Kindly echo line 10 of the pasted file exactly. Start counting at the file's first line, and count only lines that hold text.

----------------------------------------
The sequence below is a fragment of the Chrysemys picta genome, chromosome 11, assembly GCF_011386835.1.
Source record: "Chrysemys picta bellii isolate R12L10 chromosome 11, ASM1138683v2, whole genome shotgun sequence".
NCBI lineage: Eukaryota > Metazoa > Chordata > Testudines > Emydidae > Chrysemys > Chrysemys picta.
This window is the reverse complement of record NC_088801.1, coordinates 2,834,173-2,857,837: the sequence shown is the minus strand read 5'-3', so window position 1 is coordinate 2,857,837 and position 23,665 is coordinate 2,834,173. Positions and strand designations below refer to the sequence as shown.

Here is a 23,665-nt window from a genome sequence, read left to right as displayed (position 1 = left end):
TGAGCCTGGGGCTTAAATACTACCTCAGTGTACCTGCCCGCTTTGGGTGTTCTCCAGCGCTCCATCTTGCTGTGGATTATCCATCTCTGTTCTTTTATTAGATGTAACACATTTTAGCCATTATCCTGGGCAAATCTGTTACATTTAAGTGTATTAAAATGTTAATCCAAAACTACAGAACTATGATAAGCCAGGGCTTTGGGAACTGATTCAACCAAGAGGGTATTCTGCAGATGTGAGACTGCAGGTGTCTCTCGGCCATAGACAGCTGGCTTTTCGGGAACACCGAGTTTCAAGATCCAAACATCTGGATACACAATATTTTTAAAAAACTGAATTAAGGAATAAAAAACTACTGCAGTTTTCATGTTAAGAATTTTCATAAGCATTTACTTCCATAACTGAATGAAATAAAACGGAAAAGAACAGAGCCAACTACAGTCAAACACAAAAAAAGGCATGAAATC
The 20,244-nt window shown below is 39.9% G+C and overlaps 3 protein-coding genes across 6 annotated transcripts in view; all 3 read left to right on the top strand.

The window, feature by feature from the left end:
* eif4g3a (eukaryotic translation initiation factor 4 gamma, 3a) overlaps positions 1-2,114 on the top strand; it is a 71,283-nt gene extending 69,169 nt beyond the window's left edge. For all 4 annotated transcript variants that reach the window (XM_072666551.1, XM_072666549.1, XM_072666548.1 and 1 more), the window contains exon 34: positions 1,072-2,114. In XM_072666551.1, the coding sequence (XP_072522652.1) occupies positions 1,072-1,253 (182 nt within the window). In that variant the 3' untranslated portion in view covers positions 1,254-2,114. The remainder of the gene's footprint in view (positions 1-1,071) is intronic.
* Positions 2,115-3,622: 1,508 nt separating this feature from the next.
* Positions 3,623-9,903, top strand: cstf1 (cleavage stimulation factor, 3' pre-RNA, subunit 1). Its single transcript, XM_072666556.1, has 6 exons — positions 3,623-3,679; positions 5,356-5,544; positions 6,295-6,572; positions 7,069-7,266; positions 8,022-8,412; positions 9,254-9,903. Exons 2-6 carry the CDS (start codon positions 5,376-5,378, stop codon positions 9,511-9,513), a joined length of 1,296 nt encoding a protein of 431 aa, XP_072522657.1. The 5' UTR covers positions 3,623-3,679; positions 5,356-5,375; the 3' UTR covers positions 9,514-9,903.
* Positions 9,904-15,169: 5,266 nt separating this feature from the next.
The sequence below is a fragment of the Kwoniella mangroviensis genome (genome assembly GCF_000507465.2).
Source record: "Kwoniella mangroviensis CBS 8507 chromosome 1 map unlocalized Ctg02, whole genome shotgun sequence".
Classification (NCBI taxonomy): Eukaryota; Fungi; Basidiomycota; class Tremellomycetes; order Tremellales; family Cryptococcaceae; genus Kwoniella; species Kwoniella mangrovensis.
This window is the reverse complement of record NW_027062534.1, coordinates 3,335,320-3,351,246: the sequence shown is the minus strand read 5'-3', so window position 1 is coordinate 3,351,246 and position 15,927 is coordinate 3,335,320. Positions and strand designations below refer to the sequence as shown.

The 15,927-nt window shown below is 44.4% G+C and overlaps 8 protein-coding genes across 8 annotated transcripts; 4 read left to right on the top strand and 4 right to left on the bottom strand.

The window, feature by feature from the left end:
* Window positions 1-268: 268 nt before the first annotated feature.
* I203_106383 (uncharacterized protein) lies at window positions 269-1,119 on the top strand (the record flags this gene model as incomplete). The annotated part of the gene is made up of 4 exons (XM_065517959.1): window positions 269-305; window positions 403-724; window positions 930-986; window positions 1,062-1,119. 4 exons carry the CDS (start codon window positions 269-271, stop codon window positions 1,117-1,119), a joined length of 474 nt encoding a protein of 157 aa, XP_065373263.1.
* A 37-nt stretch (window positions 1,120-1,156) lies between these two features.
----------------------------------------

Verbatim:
* Positions 2,115-3,622: 1,508 nt separating this feature from the next.